In unity there's strength. Today we celebrate our unity as Christians with two great but very different apostles, St. Peter, a humble fisherman who became the rock on which Christ founded his Church; and St. Paul, a converted persecutor who became the most prominent witness to Jesus to the Gentiles. Encouraging unity among converts, St. Paul writes, “ … be of the same mind, having the same love, in full accord with each other. Let each of you look not to your own interests, but to the interests of others”. A good Christian man who was an executive “headhunter,” someone who recruits Chief Executive Officers for large corporations, told this story. “When I interview a potential executive, I like to put him at ease. I offer him a drink, take off my coat, undo my tie, throw up my feet and talk about baseball, football, family, whatever, until he's completely relaxed. After he's comfortable and disarmed, I lean forward, look him square in the eye and ask, 'What's your purpose in life?' It's amazing how these great men fall apart at that question and stumble all over themselves.” Then he told about a recent interview. “I had the man all relaxed, drink in hand, feet up on a soft ottoman, talking about the Chicago Cubs. I leaned forward and said, 'Bob, what's your purpose in life?' He replied without blinking an eye, 'To go to heaven and take as many people with me as I can.'” The headhunter said, “For the first time in my career, I was speechless.” Here was a contemporary Christian who had the apostolic spirit of St. Peter and St. Paul, looking not only to his own interests, but to the interests of others, to building up the body of Christ. Like St. Paul this man could say, “I want to be all things to all people that I might by all means save some” .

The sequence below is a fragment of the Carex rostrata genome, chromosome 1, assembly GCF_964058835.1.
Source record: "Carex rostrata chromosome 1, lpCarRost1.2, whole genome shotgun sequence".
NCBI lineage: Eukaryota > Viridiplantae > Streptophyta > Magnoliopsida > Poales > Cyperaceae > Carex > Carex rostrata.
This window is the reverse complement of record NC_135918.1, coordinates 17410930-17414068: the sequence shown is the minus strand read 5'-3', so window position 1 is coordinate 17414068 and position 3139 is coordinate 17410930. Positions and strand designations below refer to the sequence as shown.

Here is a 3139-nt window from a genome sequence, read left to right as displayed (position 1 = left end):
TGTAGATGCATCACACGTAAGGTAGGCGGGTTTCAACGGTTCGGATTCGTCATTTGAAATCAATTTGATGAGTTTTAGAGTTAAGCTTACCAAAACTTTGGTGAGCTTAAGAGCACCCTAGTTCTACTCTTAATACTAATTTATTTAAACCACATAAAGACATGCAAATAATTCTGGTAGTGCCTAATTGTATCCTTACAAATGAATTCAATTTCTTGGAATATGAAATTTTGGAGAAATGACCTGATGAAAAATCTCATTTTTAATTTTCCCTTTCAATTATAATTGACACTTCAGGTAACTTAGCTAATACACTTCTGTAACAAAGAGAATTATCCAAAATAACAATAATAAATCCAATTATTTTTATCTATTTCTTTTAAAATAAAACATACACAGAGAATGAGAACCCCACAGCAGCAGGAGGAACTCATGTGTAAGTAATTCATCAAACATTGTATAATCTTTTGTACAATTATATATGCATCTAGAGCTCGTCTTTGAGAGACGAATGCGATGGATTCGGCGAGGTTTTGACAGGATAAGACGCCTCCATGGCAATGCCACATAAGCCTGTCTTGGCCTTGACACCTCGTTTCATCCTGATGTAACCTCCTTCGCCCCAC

We are stronger Christians when united together than we could ever be alone. But our unity is not only a way to be stronger. It is the only way to be saved. The unity between Peter, a natural leader, and Paul, a converted persecutor, is much more than being of one heart and soul in their love for Christ. It is about a saving union with God's own divine life in a saving unity with all other Christians. Peter and Paul could not be saved alone, like branches cut off from the vine, or like fingers cut off from the hand. There is no salvation alone, cut off from Christ's body.